Our next report will step away from Amazon for a moment. Our spider has been crawling up B&N’s waterspout. What we have discovered there surprised us. Stay tuned.

Legacy John: Once again, this was a big waste of my time. I don't even know why I bothered fasting Hugh and his so-called data. We had record profits this year, because we're taking such a big cut from clueless authors, and this gravy train is going to last forever because existence bias is a proven way to embrace the future. Authors are clueless and ignorant and naive and stupid and eager, and they'll keep begging for the crumbs we toss them no matter what contrary data or opinion is posted.


For every number Hugh has, I have a different, happier number. No one cares about Amazon's data, but they do care about the lofty state of quality literature that will only exist if people like me keep telling most authors how much they suck.

You suck too, Konrath. You're mean and rude and your blog posts are waaaaaaaay too long and all you do is yak yak yak about us vs. them and how right you are all the time. Oh, and thanks for letting me guest post. It's a wonder more legacy folks don't post here.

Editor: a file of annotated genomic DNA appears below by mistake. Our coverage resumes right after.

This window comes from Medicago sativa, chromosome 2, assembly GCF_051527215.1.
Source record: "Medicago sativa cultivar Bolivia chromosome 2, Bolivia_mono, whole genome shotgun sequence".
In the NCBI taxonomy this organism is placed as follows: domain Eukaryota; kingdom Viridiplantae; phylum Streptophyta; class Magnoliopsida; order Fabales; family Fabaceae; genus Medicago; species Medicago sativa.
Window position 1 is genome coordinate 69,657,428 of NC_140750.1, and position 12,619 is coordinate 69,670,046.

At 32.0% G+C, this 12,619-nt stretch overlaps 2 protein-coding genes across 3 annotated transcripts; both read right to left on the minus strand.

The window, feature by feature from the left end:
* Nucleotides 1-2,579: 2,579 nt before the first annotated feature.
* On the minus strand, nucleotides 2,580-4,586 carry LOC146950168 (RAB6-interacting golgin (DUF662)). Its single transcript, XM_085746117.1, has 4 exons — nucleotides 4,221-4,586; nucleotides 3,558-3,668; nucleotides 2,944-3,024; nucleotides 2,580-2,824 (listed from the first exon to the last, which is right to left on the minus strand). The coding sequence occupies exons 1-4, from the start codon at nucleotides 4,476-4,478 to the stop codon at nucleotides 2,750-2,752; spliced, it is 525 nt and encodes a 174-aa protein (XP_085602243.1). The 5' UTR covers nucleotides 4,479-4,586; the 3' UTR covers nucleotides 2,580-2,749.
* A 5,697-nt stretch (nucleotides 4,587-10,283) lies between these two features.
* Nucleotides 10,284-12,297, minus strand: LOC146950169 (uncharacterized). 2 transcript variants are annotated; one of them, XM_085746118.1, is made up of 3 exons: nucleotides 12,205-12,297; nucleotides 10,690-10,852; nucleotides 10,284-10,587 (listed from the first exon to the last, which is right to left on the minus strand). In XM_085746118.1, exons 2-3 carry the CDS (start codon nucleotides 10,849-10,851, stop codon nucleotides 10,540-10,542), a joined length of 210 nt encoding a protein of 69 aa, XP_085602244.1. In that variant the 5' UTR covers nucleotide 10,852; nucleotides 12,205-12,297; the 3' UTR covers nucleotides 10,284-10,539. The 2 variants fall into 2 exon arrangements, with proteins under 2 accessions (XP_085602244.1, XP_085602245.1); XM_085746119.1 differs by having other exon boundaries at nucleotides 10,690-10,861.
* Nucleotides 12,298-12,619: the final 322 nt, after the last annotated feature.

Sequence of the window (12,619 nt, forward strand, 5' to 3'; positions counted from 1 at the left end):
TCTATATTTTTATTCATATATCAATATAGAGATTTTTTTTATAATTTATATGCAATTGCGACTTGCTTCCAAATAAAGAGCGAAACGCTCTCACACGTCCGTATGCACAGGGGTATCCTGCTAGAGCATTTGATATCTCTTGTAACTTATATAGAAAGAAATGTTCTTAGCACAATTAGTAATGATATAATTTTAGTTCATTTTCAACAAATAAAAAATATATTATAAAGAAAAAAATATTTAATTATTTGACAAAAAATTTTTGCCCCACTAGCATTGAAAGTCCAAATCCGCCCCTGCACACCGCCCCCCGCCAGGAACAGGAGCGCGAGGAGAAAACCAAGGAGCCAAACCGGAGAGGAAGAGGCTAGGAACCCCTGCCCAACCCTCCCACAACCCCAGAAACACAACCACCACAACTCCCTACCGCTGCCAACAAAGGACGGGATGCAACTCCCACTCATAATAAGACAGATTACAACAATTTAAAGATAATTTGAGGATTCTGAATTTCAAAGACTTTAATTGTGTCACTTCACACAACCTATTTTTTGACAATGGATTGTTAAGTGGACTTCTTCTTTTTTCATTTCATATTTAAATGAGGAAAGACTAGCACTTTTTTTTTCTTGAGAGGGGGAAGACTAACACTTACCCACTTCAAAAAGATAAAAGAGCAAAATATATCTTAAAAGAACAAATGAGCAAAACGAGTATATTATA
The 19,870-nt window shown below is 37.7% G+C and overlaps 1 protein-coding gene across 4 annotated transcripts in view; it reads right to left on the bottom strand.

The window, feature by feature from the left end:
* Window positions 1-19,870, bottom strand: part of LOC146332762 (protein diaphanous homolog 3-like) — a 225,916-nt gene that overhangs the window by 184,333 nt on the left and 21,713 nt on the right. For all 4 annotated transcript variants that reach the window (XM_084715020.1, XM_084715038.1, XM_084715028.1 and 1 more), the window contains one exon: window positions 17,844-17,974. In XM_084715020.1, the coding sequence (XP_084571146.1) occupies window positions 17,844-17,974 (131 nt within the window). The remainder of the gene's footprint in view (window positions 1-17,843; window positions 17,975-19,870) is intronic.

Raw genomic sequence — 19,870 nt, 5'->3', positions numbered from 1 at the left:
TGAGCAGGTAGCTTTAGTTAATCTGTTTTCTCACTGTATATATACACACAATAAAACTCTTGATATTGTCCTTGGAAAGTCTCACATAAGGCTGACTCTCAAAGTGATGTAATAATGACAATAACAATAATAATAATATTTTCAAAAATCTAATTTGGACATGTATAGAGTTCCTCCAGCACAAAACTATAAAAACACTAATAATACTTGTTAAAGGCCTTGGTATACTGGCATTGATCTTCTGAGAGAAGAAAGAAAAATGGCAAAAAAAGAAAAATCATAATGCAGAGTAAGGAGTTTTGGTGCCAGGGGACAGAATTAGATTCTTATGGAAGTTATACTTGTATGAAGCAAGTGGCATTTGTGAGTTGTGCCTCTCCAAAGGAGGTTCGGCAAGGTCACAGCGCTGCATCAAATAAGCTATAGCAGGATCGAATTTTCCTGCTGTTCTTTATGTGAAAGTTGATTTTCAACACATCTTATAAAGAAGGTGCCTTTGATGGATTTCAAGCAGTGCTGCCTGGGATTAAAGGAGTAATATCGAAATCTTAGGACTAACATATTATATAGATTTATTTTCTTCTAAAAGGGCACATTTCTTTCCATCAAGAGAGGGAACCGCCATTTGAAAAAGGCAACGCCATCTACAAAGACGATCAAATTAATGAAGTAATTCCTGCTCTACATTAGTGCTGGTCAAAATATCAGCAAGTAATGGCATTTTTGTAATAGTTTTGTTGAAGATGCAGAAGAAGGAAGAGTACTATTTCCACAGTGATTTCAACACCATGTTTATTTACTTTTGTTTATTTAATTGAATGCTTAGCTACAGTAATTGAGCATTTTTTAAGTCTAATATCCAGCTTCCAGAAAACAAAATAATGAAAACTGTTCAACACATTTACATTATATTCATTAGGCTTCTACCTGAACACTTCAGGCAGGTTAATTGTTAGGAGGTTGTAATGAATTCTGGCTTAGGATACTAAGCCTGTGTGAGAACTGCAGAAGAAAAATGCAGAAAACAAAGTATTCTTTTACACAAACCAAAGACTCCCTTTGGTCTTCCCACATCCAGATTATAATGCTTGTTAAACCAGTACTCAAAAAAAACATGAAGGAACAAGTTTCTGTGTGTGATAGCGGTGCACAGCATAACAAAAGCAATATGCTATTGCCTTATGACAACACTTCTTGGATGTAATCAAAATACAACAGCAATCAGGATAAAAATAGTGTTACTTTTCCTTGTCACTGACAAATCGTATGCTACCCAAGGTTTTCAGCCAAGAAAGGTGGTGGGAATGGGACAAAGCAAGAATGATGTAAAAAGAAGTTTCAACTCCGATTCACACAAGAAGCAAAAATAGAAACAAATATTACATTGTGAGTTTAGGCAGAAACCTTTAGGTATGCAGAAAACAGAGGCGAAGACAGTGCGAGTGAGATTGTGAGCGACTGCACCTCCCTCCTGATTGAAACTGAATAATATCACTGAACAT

Joe sez: Thank you for your, uh, insights, Legacy John.


As for Hugh and Data Guy, congrats on another job well done. To show that self-pub domination of the market extends far beyond the top 7000 top ebook bestsellers on Amazon is a revelation, and you're to be commended for this Herculean task.

Legacy pundits may not value your data. They may ignore it. They may disparage it, and try to discredit it and you.

But authors are listening. You're revealing that a whole lot of self-pubbed writers are making a whole lot of money outside the legacy system. You're also showing a whole bunch of legacy-pubbed writers what they could be making if they struck off on their own. This is valuable, and appreciated.

On behalf of all writers, thank you Hugh and Anonymous Data Guy. And if you haven't read the latest author earnings report in its entirety, check it out.